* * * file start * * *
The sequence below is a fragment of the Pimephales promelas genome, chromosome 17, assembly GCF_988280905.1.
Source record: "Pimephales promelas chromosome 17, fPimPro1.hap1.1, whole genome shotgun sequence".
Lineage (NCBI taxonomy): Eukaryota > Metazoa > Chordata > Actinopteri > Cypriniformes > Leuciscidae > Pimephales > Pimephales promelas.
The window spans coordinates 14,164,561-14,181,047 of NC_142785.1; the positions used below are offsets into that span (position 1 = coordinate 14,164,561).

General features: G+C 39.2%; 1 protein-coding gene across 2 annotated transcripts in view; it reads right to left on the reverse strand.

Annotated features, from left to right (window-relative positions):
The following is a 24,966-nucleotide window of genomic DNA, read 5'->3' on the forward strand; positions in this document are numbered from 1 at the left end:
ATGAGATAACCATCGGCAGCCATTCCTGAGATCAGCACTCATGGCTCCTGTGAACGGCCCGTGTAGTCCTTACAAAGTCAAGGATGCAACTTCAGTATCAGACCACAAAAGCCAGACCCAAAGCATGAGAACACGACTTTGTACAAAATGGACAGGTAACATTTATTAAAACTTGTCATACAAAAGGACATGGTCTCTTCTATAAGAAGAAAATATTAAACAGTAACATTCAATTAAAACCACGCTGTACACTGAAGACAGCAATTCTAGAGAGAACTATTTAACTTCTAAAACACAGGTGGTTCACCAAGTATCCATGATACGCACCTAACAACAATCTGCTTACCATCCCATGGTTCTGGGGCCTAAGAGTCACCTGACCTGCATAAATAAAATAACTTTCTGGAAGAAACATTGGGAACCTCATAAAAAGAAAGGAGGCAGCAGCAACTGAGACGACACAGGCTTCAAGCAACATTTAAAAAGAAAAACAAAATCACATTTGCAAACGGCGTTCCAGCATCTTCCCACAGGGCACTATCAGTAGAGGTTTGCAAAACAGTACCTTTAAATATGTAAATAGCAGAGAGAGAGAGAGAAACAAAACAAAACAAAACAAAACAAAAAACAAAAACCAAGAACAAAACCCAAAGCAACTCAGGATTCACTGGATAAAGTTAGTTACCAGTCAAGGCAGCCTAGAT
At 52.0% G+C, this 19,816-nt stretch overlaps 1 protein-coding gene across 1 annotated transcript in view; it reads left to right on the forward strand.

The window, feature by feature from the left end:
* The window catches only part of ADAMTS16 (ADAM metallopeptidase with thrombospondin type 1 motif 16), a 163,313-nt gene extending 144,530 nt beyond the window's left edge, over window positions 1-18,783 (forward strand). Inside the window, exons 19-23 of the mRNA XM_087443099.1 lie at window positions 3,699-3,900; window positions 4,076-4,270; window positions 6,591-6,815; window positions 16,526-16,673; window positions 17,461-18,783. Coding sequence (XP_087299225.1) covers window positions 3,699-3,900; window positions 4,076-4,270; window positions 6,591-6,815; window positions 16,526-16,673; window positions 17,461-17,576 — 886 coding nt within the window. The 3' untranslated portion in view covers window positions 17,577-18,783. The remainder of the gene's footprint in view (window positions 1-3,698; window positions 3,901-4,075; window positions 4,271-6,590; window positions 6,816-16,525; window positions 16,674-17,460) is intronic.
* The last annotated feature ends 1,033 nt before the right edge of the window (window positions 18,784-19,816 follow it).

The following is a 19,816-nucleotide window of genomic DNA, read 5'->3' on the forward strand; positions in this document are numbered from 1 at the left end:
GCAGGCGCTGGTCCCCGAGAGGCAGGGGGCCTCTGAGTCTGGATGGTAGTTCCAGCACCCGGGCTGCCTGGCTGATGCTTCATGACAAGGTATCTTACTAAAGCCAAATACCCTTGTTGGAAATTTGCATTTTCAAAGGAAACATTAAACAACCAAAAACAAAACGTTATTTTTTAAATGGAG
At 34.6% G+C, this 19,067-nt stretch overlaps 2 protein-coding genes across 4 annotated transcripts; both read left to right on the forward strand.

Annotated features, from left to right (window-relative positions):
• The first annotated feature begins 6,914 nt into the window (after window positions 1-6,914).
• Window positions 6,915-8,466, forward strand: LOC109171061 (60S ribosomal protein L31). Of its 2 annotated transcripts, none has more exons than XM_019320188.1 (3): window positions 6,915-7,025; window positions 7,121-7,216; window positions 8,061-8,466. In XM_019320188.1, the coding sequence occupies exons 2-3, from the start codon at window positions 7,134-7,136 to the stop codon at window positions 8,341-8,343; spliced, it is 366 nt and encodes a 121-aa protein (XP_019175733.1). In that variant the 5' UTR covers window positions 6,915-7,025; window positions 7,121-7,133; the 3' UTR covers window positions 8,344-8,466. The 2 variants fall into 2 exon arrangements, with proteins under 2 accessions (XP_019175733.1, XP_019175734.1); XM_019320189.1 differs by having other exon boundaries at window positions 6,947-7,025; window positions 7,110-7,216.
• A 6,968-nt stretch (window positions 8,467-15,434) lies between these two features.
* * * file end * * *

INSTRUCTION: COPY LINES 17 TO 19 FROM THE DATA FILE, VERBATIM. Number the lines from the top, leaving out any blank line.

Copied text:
• The first annotated feature begins 6,914 nt into the window (after window positions 1-6,914).
• Window positions 6,915-8,466, forward strand: LOC109171061 (60S ribosomal protein L31). Of its 2 annotated transcripts, none has more exons than XM_019320188.1 (3): window positions 6,915-7,025; window positions 7,121-7,216; window positions 8,061-8,466. In XM_019320188.1, the coding sequence occupies exons 2-3, from the start codon at window positions 7,134-7,136 to the stop codon at window positions 8,341-8,343; spliced, it is 366 nt and encodes a 121-aa protein (XP_019175733.1). In that variant the 5' UTR covers window positions 6,915-7,025; window positions 7,121-7,133; the 3' UTR covers window positions 8,344-8,466. The 2 variants fall into 2 exon arrangements, with proteins under 2 accessions (XP_019175733.1, XP_019175734.1); XM_019320189.1 differs by having other exon boundaries at window positions 6,947-7,025; window positions 7,110-7,216.
• A 6,968-nt stretch (window positions 8,467-15,434) lies between these two features.